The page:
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Behavioral realism and lifelike psychophysiological responses in virtual reality by the example of a height exposure

  • Joanna KiskerEmail author
  • Thomas Gruber
  • Benjamin Schöne
Original Article

Abstract

Virtual reality (VR) is increasingly gaining importance as a valuable methodical tool for psychological research. The greatest benefit of using VR is generating rich, complex and vivid, but still highly controllable settings. As VR has been found to elicit lifelike psychophysiological and emotional responses, we examined by means of a height exposure whether VR resembles physical reality to the necessary degree to constitute a suitable framework for investigating real-life behavior in a controlled experimental context. As hypothesized, participants behaved in VR exactly as would be appropriate in a real environment: Being exposed to great height, participants walked significantly slower across a virtual steel girder construction protruding from a high-rise building as compared to participants who traversed the very same construction on the ground level. In the height condition, this realistic behavior could be predicted on basis of the participants’ trait anxiety. Aligned with the behavioral responses, they showed realistic psychophysiological responses, i.e., an elevated heart rate when exposed to height. Interestingly, participants of the height condition reported a greater sense of presence, which indicates that emotions have an elevating effect on presence. As a conclusion, our findings provide further evidence that VR evokes lifelike responses at both behavioral and psychophysiological level and therefore increases ecological validity of psychological experiments.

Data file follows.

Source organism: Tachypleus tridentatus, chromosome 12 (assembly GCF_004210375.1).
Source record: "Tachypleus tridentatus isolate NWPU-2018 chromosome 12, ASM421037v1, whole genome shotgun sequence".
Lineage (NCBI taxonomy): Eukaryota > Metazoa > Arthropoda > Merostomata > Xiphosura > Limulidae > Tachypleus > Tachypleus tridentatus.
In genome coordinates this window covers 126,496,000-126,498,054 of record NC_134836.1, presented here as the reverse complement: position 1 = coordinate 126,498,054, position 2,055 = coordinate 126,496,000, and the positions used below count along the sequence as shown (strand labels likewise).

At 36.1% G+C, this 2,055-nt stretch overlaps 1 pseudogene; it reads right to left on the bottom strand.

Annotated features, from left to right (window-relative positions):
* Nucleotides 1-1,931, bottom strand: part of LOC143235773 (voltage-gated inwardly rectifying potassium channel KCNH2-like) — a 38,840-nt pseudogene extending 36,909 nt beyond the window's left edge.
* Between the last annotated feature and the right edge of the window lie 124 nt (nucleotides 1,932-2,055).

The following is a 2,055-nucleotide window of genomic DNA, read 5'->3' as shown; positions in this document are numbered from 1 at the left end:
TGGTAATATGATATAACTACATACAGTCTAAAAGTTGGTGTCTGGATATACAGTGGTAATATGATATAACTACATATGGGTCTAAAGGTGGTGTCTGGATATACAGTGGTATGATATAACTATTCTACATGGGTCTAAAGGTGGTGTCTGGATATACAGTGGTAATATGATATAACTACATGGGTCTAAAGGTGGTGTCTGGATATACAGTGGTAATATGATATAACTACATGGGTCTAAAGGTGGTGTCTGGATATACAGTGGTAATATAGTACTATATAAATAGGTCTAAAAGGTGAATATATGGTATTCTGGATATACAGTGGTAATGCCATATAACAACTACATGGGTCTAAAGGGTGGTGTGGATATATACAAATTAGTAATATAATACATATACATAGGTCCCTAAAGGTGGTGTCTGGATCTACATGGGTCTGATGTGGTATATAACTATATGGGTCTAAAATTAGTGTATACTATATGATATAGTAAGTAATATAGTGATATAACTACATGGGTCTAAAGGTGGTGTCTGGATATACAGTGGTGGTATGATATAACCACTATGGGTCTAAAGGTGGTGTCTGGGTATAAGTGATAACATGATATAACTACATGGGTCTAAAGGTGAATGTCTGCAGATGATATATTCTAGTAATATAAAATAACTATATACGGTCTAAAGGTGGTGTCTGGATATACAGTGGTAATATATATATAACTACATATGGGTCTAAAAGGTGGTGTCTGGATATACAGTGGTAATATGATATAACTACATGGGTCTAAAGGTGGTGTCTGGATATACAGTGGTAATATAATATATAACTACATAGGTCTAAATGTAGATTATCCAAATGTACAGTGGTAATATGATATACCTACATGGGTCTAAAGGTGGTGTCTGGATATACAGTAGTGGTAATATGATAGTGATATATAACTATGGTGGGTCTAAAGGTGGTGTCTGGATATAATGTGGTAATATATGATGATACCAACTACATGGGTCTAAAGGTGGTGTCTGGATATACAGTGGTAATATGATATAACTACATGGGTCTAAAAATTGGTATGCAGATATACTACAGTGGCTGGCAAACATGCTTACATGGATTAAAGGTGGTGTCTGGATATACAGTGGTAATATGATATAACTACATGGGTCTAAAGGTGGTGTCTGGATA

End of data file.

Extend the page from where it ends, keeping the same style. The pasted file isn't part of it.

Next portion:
Notes

Acknowledgements

We thank Rosa M. Puca for her most valuable comments on an early version of the manuscript and for her advice on statistical analysis.

Author contributions

All authors contributed to the study design. Testing, data collection and data analysis were performed by JK. JK and BS performed the data interpretation under the supervision of TG. JK drafted the manuscript, and BS and TG provided critical revisions. All authors approved the final version of the manuscript for submission.

Funding

This research did not receive any specific grant from funding agencies in the public, commercial, or not-for-profit sectors.

Compliance with ethical standards

Conflict of interest

All authors declare that they have no conflict of interest.

Statement of ethical approval

All procedures performed in this study involving human participants were in accordance with the ethical standards of the local ethic committee of Osnabrueck University and with the 1964 Helsinki Declaration.

Supplementary material

Supplementary material 1 (MP4 72346 kb)

Supplementary material 2 (MP4 88775 kb)

Supplementary material 3 (MP4 103801 kb)

Supplementary material 4 (MP4 96169 kb)

426_2019_1244_MOESM5_ESM.pdf (367 kb)
Supplementary material 5 (PDF 367 kb)

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Copyright information

© Springer-Verlag GmbH Germany, part of Springer Nature 2019

Authors and Affiliations

  • Joanna Kisker
    • 1
    Email author
  • Thomas Gruber
    • 1
  • Benjamin Schöne
    • 1
  1. 1.Institute of PsychologyOsnabrück UniversityOsnabrückGermany

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